BIM production#

# install dependencies and select solver
%pip install -q amplpy matplotlib pandas

SOLVER = "highs"

from amplpy import AMPL, ampl_notebook

ampl = ampl_notebook(
    modules=["highs"],  # modules to install
    license_uuid="default",  # license to use
)  # instantiate AMPL object and register magics

General LO formulation#

The simplest and most scalable class of optimization problems is the one where the objective function and the constraints are formulated using the simplest possible type of functions - linear functions. A linear optimization (LO) is a problem of the form

\[\begin{split} \begin{align*} \min \quad & c^\top x\\ \text{s.t.} \quad & A x \leq b\\ & x \geq 0, \nonumber \end{align*} \end{split}\]

where the \(n\) (decision) variables are grouped in a vector \(x \in \mathbb{R}^n\), \(c \in \mathbb{R}^n\) are the objective coefficients, and the \(m\) linear constraints are described by the matrix \(A \in \mathbb{R}^{m \times n}\) and the vector \(b \in \mathbb{R}^m\).

Of course, linear problems could also (i) be maximization problems, (ii) involve equality constraints and constraints of the form \(\geq\), and (iii) have unbounded or non-positive decision variables \(x_i\)’s. In fact, any LP problem with such features can be easily converted to the ‘canonical’ LP form by adding/removing variables and/or multiplying specific inequalities by \(-1\).

The microchip production problem#

The company BIM (Best International Machines) produces two types of microchips, logic chips (1 g silicon, 1 g plastic, 4 g copper) and memory chips (1 g germanium, 1 g plastic, 2 g copper). Each of the logic chips can be sold for a 12 € profit, and each of the memory chips for a 9 € profit. The current stock of raw materials is as follows: 1000 g silicon, 1500 g germanium, 1750 g plastic, 4800 g of copper. How many microchips of each type should be produced to maximize the profit while respecting the raw material stock availability?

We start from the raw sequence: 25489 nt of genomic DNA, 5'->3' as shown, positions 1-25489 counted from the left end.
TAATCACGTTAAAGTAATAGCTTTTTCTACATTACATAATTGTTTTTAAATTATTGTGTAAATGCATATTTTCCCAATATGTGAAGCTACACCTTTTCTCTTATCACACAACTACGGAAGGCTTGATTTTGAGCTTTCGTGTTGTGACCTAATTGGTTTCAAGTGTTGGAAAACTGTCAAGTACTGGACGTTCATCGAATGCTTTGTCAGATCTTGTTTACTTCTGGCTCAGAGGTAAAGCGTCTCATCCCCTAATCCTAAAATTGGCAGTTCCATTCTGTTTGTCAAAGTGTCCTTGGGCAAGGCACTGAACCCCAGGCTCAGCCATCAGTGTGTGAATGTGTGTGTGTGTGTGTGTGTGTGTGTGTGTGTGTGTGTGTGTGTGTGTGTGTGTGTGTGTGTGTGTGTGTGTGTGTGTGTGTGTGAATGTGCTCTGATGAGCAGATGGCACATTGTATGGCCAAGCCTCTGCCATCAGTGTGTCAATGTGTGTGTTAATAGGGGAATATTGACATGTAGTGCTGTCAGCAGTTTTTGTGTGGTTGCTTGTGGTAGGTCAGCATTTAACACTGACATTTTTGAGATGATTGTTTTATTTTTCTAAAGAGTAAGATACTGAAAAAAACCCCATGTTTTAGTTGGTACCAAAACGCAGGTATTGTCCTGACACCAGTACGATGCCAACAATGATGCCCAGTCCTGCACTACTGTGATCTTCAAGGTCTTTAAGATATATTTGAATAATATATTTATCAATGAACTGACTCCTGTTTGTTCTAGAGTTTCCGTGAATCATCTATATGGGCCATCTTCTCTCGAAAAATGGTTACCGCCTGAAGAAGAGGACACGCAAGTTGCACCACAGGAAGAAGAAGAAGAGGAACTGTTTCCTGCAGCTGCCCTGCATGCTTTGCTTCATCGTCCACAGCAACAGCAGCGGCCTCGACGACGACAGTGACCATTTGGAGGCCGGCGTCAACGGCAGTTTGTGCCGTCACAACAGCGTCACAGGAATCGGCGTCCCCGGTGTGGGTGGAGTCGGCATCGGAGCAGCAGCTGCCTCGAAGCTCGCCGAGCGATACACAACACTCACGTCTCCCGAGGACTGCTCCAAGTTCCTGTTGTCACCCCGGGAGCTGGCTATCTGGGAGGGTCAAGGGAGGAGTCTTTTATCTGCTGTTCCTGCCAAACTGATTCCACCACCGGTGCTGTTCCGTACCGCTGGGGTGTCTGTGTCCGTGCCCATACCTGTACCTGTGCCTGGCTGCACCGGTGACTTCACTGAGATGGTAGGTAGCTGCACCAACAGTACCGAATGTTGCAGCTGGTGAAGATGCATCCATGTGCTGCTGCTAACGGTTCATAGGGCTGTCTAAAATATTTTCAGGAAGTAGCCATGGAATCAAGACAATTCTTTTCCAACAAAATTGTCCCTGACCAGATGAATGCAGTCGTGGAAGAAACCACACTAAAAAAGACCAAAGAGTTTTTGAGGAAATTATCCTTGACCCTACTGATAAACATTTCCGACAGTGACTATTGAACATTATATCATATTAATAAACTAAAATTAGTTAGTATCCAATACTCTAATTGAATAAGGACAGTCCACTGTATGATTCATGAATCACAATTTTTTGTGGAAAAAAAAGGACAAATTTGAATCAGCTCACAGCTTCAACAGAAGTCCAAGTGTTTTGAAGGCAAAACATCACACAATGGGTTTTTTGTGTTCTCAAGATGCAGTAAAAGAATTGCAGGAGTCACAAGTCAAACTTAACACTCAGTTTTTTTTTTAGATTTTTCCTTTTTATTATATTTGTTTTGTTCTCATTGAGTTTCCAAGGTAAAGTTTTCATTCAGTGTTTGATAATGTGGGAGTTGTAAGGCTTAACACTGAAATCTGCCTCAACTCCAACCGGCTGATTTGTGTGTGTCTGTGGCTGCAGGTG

Let \(x_1\) denote the number of logic chips and \(x_2\) that of memory chips. This decision can be reformulated as an optimization problem of the following form:

\[\begin{split} \begin{align} \max \quad & 12 x_1 + 9 x_2 \\ \text{s.t.} \quad & x_1 \leq 1000 &\text{silicon}\\ & x_2 \leq 1500 &\text{germanium}\\ & x_1 + x_2 \leq 1750 &\text{plastic}\\ & 4 x_1 + 2 x_2 \leq 4800 &\text{copper}\\ & x_1, x_2 \geq 0 \end{align} \end{split}\]

The problem has \(n=2\) decision variables and \(m=4\) constraints. Using the standard notation introduced above, denote the vector of decision variables by \(x = \begin{pmatrix} x_1 \\ x_2 \end{pmatrix}\) and define the problem coefficients as

\[\begin{split} \begin{align*} c = \begin{pmatrix} 12 \\ 9 \end{pmatrix}, \qquad A = \begin{bmatrix} 1 & 0\\ 0 & 1\\ 1 & 1\\ 4 & 2\\ \end{bmatrix}, \quad \text{ and } \quad b = \begin{pmatrix} 1000 \\ 1500 \\ 1750 \\ 4800 \end{pmatrix}. \end{align*} \end{split}\]

This model can be implemented and solved in AMPL as follows.

%%ampl_eval

var x1 >= 0;
var x2 >= 0;

maximize profit: 12 * x1 + 9 * x2;

s.t. silicon: x1 <= 1000;
s.t. germanium: x2 <= 1500;
s.t. plastic: x1 + x2 <= 1750;
s.t. copper: 4 * x1 + 2 * x2 <= 4800;
ampl.option["solver"] = SOLVER
ampl.solve()

print(f'x = ({ampl.var["x1"].value():.1f}, {ampl.var["x2"].value():.1f})')